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Biochemistry. 1995 May 30;34(21):7200-6.

Differential stabilization of eukaryotic DNA topoisomerase I cleavable complexes by camptothecin derivatives.

Author information

1
Laboratory of Molecular Pharmacology, National Cancer Institute, National Institutes of Health, Bethesda, Maryland 20892, USA.

Abstract

Camptothecins belong to a group of anticancer agents with a specific mechanism of action: stabilization and trapping of eukaryotic DNA topoisomerase I (top1) cleavable complexes. Two water-soluble camptothecin derivatives are in clinical trial, and their anticancer activity appears promising: topotecan and CPT-11. The latter is hydrolyzed to its active metabolite, SN-38. We have previously reported that SN-38 is among the most cytotoxic camptothecin derivatives and that the cleavable complexes induced by SN-38 are more stable than those induced by CPT in human colon carcinoma cells [Tanizawa et al. (1994) J. Natl. Cancer Inst, 86, 836-842]. Top1 inhibition was further investigated by determining the salt-induced religation rates of top1-cleavable complexes in fragments from the top1 cDNA. Religation depended on both the local DNA base sequence and the drug structure. Cleavable complexes induced by SN-38 and 10,11-methylenedioxycamptothecin were markedly more stable (less rapidly reversible) than those induced by CPT, topotecan, and 9-aminocamptothecin. The stability of 10-hydroxycamptothecin-induced cleavable complexes was intermediate to those of CPT and SN-38, indicating that both the 10-hydroxy and the 7-ethyl group of SN-38 probably interact with the drug binding site of top1-cleavable complexes. A DNA oligonucleotide containing a single top1 cleavage site was also used to compare the camptothecin derivatives. The salt stability of drug-induced cleavable complexes in the top1 oligonucleotide was correlated with the drug potencies to induce top1 cleavage. Cell killing requires that trapped cleavable complexes be converted to DNA damage as a result of replication fork collision.(ABSTRACT TRUNCATED AT 250 WORDS).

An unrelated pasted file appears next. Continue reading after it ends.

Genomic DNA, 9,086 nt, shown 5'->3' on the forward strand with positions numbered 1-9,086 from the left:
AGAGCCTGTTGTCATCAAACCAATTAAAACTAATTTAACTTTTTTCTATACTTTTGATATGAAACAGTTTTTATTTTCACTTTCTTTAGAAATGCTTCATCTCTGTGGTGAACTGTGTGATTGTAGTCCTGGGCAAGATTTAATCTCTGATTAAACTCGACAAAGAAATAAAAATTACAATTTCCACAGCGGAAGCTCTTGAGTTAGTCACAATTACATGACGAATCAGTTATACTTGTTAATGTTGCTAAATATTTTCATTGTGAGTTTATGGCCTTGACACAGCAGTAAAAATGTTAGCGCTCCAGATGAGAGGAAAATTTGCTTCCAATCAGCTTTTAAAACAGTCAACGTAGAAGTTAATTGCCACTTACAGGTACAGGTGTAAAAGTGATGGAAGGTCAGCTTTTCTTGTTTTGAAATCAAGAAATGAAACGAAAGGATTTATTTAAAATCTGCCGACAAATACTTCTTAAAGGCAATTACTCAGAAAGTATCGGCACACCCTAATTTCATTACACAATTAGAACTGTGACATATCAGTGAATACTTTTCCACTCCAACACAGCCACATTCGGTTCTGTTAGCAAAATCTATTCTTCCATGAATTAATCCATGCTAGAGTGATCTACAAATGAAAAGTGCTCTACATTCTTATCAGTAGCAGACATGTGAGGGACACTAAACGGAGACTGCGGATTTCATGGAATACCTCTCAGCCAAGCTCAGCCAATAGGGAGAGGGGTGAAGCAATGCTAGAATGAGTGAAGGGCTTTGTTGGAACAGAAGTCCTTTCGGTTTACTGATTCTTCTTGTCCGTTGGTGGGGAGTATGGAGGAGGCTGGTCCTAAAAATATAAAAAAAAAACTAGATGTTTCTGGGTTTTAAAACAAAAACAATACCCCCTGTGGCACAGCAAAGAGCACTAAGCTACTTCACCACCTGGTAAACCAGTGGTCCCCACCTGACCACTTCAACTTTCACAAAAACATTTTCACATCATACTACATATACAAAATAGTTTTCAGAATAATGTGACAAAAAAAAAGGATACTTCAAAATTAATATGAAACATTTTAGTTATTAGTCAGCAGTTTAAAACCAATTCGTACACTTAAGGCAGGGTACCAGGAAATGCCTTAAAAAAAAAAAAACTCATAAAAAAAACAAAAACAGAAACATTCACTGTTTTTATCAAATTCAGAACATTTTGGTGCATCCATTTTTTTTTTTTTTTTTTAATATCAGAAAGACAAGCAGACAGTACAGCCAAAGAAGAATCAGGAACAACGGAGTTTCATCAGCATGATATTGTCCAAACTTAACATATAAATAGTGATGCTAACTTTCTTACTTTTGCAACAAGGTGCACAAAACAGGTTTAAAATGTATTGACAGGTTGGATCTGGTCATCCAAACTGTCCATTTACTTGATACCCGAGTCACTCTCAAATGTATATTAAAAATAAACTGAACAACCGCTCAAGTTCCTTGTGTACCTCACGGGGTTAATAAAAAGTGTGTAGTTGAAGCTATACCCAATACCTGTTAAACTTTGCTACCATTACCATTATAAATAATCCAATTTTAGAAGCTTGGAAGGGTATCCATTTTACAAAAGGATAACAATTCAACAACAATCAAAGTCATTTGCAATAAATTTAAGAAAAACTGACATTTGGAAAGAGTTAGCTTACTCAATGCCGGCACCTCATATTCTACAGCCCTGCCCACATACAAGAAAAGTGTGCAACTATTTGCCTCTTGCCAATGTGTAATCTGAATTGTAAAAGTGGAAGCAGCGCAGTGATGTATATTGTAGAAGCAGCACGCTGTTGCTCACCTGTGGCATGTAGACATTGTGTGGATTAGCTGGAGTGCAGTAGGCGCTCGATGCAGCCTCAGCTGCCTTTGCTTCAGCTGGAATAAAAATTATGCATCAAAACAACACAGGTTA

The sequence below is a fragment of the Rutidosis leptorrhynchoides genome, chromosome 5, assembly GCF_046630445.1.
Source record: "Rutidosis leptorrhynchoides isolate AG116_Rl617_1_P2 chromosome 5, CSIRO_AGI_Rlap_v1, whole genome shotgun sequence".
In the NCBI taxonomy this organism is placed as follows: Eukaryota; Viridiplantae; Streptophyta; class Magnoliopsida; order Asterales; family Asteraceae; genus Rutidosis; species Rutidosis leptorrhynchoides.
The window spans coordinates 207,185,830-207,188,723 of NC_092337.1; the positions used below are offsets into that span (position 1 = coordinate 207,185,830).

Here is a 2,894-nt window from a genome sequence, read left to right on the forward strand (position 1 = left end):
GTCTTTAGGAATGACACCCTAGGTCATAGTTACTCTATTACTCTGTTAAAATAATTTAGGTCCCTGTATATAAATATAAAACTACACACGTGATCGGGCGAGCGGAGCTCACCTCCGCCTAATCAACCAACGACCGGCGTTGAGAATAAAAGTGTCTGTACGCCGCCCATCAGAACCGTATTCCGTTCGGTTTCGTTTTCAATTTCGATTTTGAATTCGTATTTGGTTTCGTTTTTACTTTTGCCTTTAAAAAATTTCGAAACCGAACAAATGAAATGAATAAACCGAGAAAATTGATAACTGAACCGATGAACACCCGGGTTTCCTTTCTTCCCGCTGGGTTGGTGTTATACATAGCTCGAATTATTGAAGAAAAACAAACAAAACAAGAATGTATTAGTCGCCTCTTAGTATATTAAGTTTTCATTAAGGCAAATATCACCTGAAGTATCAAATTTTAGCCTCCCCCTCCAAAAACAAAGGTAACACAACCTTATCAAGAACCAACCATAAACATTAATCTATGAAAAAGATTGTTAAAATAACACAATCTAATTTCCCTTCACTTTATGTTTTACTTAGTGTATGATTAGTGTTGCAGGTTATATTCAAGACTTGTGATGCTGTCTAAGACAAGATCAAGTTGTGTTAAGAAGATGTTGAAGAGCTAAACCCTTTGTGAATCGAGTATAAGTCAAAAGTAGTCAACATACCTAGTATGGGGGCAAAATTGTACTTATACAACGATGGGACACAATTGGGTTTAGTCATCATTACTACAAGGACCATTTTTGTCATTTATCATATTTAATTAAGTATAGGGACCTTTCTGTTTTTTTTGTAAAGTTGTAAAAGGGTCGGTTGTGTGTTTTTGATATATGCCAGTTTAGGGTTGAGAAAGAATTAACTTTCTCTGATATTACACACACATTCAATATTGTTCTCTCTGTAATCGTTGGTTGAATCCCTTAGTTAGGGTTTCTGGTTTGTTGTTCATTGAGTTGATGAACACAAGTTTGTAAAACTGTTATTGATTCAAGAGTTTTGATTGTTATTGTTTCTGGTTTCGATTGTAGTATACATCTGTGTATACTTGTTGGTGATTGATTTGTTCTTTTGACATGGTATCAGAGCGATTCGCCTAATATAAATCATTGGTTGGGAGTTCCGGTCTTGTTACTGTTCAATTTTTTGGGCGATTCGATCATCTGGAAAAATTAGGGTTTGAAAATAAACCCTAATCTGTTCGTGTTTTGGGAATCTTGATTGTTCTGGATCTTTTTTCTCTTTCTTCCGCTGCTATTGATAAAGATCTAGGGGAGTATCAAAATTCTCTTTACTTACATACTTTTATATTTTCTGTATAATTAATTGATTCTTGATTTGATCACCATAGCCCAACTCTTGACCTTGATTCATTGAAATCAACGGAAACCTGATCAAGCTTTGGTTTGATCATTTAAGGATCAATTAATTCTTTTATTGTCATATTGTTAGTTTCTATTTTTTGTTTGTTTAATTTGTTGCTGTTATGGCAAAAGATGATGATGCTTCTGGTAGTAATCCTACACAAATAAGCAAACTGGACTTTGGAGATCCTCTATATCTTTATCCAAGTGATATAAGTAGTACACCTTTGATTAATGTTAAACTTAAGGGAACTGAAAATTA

PMID:
7766631
DOI:
10.1021/bi00021a035
[Indexed for MEDLINE]

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